Welker - Arm Zoom

This is a better shot of Welker’s hand placement. Notice how it’s low and under the shoulder. This is really a form of offensive pass interference but the lower the hand placement, the less likely it is to get called. This is actually a call that offensive players get away with on a regular basis, but Welker is the master of it.

Welker - Field End Zone arm route

You can see that Welker is angling back into the numbers. This throw is supposed to be thrown a yard or two outside the numbers to keep the safety from getting involved. Manning will throw it perfectly, except Welker is angling his route slightly back into the middle of the field. This drives the corner, who is on his inside hip, further away from the ball location. Welker’s use of his hands and feet have put Butler, who has played this route perfectly, in a position where he actually doesn’t have a play on the ball as it comes down.

The Catch

Welker - Catch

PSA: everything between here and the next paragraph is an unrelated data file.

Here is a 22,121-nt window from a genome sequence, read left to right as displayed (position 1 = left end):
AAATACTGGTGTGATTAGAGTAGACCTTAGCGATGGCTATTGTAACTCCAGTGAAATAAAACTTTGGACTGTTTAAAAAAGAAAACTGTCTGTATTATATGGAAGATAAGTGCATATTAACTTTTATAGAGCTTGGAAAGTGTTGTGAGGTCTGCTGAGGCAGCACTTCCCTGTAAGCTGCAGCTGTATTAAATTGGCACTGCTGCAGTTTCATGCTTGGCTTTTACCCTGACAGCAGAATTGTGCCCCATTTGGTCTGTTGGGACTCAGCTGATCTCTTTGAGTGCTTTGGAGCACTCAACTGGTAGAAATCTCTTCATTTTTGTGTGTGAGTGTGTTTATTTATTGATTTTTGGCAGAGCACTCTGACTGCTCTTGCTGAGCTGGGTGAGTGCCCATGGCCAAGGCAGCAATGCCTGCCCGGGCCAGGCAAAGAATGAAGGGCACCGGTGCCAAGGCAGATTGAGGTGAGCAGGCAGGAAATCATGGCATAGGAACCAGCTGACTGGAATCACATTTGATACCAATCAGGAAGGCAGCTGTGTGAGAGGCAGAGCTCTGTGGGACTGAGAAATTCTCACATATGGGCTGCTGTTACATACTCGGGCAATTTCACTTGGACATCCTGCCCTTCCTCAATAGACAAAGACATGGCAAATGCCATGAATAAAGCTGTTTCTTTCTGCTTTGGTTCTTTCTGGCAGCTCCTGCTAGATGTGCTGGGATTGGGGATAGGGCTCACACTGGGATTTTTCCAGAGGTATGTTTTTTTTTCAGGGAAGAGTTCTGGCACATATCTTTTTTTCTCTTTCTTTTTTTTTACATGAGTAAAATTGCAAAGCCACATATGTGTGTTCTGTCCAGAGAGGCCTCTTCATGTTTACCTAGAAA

The ball is placed perfectly just outside the numbers. Welker has used his hands and feet to create separation when he extends for the ball. Butler, who initially was blanketing Welker, is now just an innocent bystander watching Welker haul in the pass.

This is a great example of how Welker can use subtle techniques to create spacing. This is a hard skill to evaluate as many scouts can overlook this principle. Welker likely learned it instinctively because he’s had to fight against bigger and faster corners his entire life. Larger receivers are less likely to have these subtleties down because they’ve never had to resort to them.

This is one of the largest factors in a wide receiver’s ability to win on throws down the field. Even a little separation can mean the difference between a deflection or a catch. When running routes down the sidelines, receivers will sometimes slow their feet while the ball is in the air and then speed up while using their elbow or arm to help create separation. Randy Moss and Brandon Lloyd were fantastic at this tactic.

In football it’s the details that matter. It can mean the difference between an incompletion or an explosive play for a touchdown. With such a small margin for error every week, it would benefit receivers to practice these tactics often.